Google has made a radical change to their search results last week. They announced a new way to present search results from the web, images, books, local and news verticals on one page: the universal search. My first thought: yeah, makes sense to do that. Second thought: does sound very similar to what other search engines have already done. And, after testing the universal search: but what if I just want webpages?
Let’s start with my first thought. The enormous amount of search verticals that Google currently offers (listed here) indeed requires a new method to return the most relevant results from different verticals. Average Google-searchers will not be aware of the verticals and need to be assisted in their search. Integrating the vertical-results on the web search sounds like a good plan.
It often surprises me how extensively new Google features are covered in the press and blogosphere. This universal search for example, is very similar to Yahoo’s Alpha, Ask’s X and Microsoft’s Imagine-Live. Even the dutch search engine ilse.nl (where I work for) already merges news, local and image results with the webresults. It’s interesting to see that it’s only big news when Google launches a new feature:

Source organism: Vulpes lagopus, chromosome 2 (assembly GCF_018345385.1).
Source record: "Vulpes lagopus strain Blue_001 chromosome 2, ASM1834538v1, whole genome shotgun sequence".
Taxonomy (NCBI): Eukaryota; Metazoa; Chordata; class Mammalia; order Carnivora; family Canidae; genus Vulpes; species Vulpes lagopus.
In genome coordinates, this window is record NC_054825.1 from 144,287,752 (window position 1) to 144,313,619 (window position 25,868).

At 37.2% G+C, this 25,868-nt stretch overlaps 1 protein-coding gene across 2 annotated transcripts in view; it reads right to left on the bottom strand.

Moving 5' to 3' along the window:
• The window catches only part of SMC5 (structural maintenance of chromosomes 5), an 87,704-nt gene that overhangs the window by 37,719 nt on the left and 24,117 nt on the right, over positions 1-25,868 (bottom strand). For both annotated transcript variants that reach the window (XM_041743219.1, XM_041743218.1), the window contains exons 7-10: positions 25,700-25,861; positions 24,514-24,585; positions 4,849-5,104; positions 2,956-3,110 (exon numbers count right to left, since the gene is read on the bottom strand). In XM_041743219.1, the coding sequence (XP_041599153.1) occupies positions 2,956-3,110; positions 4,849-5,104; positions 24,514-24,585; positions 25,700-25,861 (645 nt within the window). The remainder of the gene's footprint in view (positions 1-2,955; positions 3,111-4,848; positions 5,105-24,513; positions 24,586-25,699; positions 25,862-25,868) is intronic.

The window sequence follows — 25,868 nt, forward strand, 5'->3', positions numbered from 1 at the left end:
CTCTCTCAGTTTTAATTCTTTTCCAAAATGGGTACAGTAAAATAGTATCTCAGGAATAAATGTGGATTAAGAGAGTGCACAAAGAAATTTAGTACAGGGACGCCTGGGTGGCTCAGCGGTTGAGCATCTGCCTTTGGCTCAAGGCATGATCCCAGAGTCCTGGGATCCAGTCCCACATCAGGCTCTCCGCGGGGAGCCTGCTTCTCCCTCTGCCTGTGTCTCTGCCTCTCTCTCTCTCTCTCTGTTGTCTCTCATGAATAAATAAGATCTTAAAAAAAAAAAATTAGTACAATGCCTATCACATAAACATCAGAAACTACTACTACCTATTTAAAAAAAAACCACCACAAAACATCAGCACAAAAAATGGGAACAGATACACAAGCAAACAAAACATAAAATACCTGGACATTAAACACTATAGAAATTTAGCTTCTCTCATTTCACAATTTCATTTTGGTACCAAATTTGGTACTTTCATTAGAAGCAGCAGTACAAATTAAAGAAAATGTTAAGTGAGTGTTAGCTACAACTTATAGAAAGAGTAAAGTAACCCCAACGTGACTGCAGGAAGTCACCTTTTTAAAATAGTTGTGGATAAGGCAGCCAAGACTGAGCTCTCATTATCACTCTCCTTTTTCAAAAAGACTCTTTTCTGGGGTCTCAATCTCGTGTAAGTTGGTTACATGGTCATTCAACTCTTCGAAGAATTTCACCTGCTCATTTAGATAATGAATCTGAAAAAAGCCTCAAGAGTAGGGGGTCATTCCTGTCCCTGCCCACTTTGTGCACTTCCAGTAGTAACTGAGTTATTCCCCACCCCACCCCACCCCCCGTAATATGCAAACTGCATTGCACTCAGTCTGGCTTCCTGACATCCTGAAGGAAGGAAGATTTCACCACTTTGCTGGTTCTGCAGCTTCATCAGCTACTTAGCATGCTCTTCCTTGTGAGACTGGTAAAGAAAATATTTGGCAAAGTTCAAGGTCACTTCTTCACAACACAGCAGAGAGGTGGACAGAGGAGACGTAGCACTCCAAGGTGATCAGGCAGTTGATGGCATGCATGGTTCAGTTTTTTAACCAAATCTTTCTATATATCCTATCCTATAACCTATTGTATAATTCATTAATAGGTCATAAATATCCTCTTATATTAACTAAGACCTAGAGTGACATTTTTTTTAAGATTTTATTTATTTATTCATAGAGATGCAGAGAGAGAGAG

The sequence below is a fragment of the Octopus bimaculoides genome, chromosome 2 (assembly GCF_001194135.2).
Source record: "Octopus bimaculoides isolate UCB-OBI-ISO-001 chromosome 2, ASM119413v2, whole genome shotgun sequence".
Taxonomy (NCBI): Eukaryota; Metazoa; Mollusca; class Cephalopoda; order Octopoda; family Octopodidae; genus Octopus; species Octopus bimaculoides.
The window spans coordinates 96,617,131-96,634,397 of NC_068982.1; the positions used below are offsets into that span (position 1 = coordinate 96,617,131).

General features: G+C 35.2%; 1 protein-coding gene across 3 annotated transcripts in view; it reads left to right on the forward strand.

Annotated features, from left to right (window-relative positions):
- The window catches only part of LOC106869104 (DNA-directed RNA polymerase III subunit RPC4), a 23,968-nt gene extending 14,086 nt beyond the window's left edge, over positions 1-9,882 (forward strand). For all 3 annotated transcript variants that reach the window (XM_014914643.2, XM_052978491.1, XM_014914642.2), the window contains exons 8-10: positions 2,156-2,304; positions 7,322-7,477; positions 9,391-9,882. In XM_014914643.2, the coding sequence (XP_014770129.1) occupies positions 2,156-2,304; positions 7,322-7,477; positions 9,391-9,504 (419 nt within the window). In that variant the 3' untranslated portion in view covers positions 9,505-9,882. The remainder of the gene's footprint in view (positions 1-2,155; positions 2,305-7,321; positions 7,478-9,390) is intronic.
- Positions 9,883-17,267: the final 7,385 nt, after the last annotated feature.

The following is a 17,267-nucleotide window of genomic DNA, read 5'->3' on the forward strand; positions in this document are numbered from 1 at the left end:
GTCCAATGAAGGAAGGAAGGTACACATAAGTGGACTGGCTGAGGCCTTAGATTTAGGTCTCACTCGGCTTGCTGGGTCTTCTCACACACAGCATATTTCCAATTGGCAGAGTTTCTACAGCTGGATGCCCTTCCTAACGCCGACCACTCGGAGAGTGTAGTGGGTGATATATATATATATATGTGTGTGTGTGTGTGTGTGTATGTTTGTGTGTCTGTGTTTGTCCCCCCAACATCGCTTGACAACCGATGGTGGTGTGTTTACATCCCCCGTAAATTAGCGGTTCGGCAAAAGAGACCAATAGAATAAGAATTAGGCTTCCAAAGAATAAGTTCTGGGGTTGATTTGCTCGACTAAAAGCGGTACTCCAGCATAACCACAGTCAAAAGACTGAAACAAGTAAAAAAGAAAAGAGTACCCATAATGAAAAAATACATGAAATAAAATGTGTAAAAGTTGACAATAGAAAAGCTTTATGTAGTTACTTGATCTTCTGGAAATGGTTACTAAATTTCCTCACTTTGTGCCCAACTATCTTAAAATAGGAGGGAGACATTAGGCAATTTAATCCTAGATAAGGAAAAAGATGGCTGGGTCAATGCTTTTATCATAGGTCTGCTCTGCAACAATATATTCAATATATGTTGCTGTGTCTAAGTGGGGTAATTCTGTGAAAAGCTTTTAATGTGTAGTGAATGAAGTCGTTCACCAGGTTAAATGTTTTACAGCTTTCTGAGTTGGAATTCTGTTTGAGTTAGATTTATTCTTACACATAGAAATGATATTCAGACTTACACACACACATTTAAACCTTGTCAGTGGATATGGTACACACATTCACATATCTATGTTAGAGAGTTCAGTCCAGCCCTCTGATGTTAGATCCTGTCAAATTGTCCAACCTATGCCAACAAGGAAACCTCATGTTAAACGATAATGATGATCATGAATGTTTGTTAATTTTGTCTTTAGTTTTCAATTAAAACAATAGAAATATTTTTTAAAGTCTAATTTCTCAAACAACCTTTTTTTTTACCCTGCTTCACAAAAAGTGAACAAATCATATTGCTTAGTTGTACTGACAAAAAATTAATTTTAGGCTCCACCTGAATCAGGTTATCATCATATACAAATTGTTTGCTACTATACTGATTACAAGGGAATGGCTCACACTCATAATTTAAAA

Thirth, when I perform a search I usually know where the answer can most likely be found. When I’m looking for an image, I will directly go to an image search engine. Answers for technical questions can most likely be found in a forum or discussion group, so I would perform a search for webpages. For these specific queries, I don’t want Google to merge video’s and local results through the webresults. Unfortunately, there is no option to turn this off. Google has actually replaced the websearch with universal search (they only forgot to rename the tab from ‘web’ to ‘universe’). The average user will probably only benefit from this, but advanced users like to be in control. So Google, please give me back my websearch!